Today, following Japan’s profile, and after a 5-article break to cover issues complementary to the cup’s turf action (see titles at bottom), we return to our profiles, provided in reverse alphabetical order, of the 32 teams which qualified for the 2022 World Cup in Qatar with a focus on Iran.
Team Melli (meaning the national team in Persian) are participating in their sixth World Cup and third in consecutive order. They have always left the cup at the group stage but have always fought until the final whistle. In Russia 2018 they only missed out on progressing by one point while they had memorable games defeating Morocco 1-0, drawing 1-1 with Portugal, and only losing 0-1 to Spain. In their win and draw they scored at the 90+5m and the 90+3m respectively.
Their last two preparatory games should be instructive to Iran’s Portuguese head coach Carlos Queiroz, as they will be against Uruguay and Senegal two Qatar-bound teams who have been in good form going into the World Cup.
Placed in Group B with FIFA-ranked England (5), USA (14), and Wales (19), the Iranians (22) know they have their work cut out for them. Most pundits give the Persian team no chance to progress from their group and there is little evidence the experts are wrong. Though every team is ranked above them, the Iranians have nothing to lose by going all out to prove themselves and they will be a thorn for any team that does not take them seriously. That said, they should be going home after their third game. Iran’s home kit colors are all white with green and red highlights and their away colors are all red with a green highlight on the shirt.
Iran, an Asian country reaching from the Persian Gulf on the south to Turkey on the west and the Caspian Sea in the north, has an area of 636,372 square miles of mostly mountainous land which contains 11 of the world’s 13 climates. Iran has a long and storied history dating back over 300,000 years and coming to an early head with the civilization of Elam (a neighbor of Sumer) who had developed its own cuneiform as early as 3,000 BC. Cyrus the Great, founder of the Achaemenid Persian Empire (550 BC-330 BC), one of the largest empires in world history, only fell to Alexander the Great after the battle of Gaugamela (331 BC). Today Iran is a unitary theocratic Islamic republic where 99% of the population of 83.2M people are Muslims who speak Persian. The country has a GDP of $1.6T and an HDI score of 0.774 (high), and have a deep cultural lineage that encompasses Greek, Roman, Russian, Arabian, and east Asian influences. Iran has given us Zoroaster, the Cyrus Cylinder, and has been a political and military foe of the USA for decades.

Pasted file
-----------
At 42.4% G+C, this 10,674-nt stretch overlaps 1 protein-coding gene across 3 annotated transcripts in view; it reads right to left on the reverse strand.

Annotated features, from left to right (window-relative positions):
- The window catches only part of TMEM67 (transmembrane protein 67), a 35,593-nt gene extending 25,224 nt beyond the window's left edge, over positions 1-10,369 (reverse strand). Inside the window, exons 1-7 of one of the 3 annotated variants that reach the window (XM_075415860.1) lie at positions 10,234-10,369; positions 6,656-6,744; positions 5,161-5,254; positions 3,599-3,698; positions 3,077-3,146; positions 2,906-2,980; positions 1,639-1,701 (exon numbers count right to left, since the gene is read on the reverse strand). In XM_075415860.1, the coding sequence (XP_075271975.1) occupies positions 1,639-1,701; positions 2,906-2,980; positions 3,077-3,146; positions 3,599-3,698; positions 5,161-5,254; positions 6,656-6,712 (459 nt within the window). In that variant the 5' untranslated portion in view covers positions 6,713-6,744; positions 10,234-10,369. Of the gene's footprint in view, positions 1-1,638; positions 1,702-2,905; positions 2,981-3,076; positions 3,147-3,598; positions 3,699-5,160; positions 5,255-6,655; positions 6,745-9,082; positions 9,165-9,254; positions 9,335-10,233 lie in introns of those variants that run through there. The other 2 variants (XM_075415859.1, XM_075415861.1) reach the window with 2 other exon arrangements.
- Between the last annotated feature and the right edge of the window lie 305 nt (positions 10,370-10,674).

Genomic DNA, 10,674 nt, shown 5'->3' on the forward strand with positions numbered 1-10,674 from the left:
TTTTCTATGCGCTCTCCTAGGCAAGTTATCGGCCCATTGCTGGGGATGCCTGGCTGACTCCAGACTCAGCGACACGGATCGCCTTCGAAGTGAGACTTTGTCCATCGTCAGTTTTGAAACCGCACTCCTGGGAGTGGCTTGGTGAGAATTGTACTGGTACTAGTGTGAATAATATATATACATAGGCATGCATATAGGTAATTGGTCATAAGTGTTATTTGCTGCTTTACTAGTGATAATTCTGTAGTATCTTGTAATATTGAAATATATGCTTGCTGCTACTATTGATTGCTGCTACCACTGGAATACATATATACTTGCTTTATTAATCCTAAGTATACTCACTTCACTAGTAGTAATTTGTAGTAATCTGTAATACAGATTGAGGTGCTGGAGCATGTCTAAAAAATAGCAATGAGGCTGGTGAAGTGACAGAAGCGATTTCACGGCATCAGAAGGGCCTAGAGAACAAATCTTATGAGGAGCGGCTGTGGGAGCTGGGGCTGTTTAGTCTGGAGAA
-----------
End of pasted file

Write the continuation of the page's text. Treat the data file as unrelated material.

Squad (which may change before the cup given injuries, form, and coaching choices—teams mentioned are subject to change given transfers): Goalkeepers—Alireza Beiranvand (Persepolis), Hossein Hosseini (Esteghlal), Amir Abedzadeh (Ponferradina), and Payam Niazmand (Sepahan); Defenders—Sadegh Moharrami (Dinamo Zagreb), Shojae Khalilzadeh (Al-Ahli), Milad Mohammadi (AEK Athens), Morteza Pouraliganji (Persepolis), Hossein Kanaanizadegan (Al-Ahli), Saleh Hardani (Esteghlal), Majid Hosseini (Kayserispor), Omid Noorafkan (Sepahan), Ramin Rezaeian (Sepahan), and Abolfazl Jalali (Esteghlal); Midfielders—Ehsan Hajsafi (AEK Athens), Saeid Ezatolahi (Vejle), Omid Ebrahimi (Al-Wakrah), Ahmad Nourollahi (Shabab Al-Ahli), Milad Sarlak (Persepolis), and Saman Ghoddos (Brentford); Strikers—Vahid Amiri (Persepolis), Alireza Jahanbakhsh (Feyenoord), Mehdi Taremi (Porto), Karim Ansarifard (Omonia), Mehdi Torabi (Persepolis), Ali Gholizadeh (Charleroi), and Sardar Azmoun (Bayer Leverkusen).